UC Berkeley’s upper division course CS188: Introduction to Artificial Intelligence now available to everyone online.
“Nothing short of awesome. This is a top-notch class that teaches you a lot of important concepts in optimization and AI, while making you feel like you’re on a wonderful adventure of discovery and fun.” edX student review
About this Course
Artificial intelligence is already all around you, from web search to video games. AI methods plan your driving directions, filter your spam, and focus your cameras on faces. AI lets you guide your phone with your voice and read foreign newspapers in English. Beyond today’s applications, AI is at the core of many new technologies that will shape our future. From self-driving cars to household robots, advancements in AI help transform science fiction into real systems.
The course will introduce the basic ideas and techniques underlying the design of intelligent computer systems. CS188.1x focuses on Behavior from Computation and will cover the following areas:
- Statistical and decision–theoretic modeling paradigm. By the end of this course, you will have built autonomous agents that efficiently make decisions in stochastic and in adversarial settings.
- Reasoning and Learning. With this additional machinery your agents will be able to draw inferences in uncertain environments and optimize actions for arbitrary reward structures. Your machine learning algorithms will classify handwritten digits and photographs.
- Applications for a wide variety of artificial intelligence problems. The techniques you learn in CS188x will serve as the foundation for further study in any application area you choose to pursue.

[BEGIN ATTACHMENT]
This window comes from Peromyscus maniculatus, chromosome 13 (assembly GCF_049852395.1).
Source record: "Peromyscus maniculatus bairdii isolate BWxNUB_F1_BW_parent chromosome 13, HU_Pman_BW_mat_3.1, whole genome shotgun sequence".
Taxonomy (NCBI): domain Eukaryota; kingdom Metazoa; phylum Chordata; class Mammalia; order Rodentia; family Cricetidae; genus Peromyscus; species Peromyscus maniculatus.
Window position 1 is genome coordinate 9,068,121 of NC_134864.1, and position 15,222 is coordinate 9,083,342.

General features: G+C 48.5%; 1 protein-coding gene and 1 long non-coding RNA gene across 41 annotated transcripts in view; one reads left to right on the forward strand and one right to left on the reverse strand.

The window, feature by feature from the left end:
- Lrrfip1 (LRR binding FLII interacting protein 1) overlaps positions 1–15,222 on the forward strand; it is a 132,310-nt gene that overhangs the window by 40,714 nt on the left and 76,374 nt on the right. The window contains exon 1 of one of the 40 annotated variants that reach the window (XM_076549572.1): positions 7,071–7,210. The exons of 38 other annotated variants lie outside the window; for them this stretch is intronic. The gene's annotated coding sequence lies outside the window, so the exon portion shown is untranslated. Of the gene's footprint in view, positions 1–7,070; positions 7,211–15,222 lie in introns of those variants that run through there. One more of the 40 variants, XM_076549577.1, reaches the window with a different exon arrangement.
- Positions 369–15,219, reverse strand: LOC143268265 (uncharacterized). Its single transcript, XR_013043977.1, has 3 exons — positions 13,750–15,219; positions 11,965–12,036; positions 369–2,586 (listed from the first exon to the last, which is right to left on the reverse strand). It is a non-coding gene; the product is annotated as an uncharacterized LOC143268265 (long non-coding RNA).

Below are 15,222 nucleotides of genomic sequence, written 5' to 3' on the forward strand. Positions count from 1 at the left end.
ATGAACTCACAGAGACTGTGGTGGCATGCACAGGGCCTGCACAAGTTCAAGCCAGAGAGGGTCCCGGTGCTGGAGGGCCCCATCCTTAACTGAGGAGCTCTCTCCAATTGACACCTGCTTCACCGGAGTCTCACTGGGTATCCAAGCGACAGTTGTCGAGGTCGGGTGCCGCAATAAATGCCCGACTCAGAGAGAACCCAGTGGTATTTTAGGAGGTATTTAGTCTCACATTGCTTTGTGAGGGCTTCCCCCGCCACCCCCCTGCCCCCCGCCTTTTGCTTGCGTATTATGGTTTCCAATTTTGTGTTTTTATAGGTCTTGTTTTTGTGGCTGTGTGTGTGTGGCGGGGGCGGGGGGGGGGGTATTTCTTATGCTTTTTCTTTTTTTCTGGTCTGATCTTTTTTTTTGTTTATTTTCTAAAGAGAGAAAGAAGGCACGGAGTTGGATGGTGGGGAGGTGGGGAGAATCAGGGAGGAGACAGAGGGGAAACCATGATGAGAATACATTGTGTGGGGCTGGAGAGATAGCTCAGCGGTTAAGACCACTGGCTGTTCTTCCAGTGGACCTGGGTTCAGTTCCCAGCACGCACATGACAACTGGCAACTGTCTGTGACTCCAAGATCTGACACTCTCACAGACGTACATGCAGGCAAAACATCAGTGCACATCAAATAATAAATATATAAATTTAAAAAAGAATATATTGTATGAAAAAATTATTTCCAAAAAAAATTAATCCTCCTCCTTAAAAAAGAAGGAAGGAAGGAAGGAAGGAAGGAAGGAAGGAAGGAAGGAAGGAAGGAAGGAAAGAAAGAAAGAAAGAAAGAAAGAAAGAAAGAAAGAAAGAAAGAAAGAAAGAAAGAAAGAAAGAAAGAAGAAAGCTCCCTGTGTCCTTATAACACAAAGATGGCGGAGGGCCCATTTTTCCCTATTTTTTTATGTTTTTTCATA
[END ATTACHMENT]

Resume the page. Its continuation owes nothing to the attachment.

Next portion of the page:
Join us today to learn more about how AI affects your life, and where it is headed in the future.
Agents: Perception, Decisions, and Actuation
Search and Planning
Uninformed Search (Depth-First, Breadth-First, Uniform-Cost)
Informed Search (A*, Greedy Search)
Heuristics and Optimality
Constraint Satisfaction Problems
Constraint Propagation (Arc Consistency)
Exploiting Graph Structure
Game Trees and Tree-Structured Computation
Minimax, Expectimax, Combinations
Evaluation Functions and Approximations
Preferences, Rationality, and Utilities
Maximum Expected Utility
Markov Decision Processes
Policies, Rewards, and Values
Object-Oriented Programming, Recursion, Python or ability to learn Python quickly, Data Structures, Arrays, Hashtables, Stacks, Queues, Priority Queues, Traversal, Backpointers, Probability, Random Variables, and Expectations (Discrete), Basic Asymptotic Complexity (Big-O), Basic Counting (Combinations and Permutations)
Dan Klein (PhD Stanford, MSt Oxford, BA Cornell) is an associate professor of computer science at the University of California, Berkeley. His research focuses on natural language processing and using computational methods to automatically acquire models of human languages. Examples include large-scale systems for language understanding, information extraction, and machine translation, as well as computational linguistics projects, such as the reconstruction of ancient languages. One of his best-known results was to show that human grammars can be learned by statistical methods. He also led the development of the Overmind, a galaxy-dominating, tournament-winning agent for the game of Starcraft. Academic honors include a Marshall Fellowship, a Microsoft Faculty Fellowship, a Sloan Fellowship, an NSF CAREER award, the ACM Grace Murray Hopper award for his work on grammar induction, and best paper awards at the ACL, NAACL, and EMNLP conferences. Professor Klein is the recipient of multiple teaching honors, including the UC Berkeley Distinguished Teaching Award.
Pieter Abbeel (PhD Stanford, MS/BS KU Leuven) joined the faculty of the Department of Electrical Engineering and Computer Sciences at UC Berkeley in 2008. He regularly teaches CS188: Introduction to Artificial Intelligence and CS287: Advanced Robotics. His research focuses on robot learning. Some results include machine learning algorithms which have enabled advanced helicopter aerobatics, including maneuvers such as tic-tocs, chaos and auto-rotation, which only exceptional human pilots can perform, and the first end-to-end completion of reliably picking up a crumpled laundry article and folding it. Academic honors include best paper awards at ICML and ICRA, the Sloan Fellowship, the Air Force Office of Scientific Research Young Investigator Program (AFOSR-YIP) award, the Okawa Foundation award, the MIT TR35, the IEEE Robotics and Automation Society (RAS) Early Career Award, and the Dick Volz award for best PhD thesis in robotics and automation.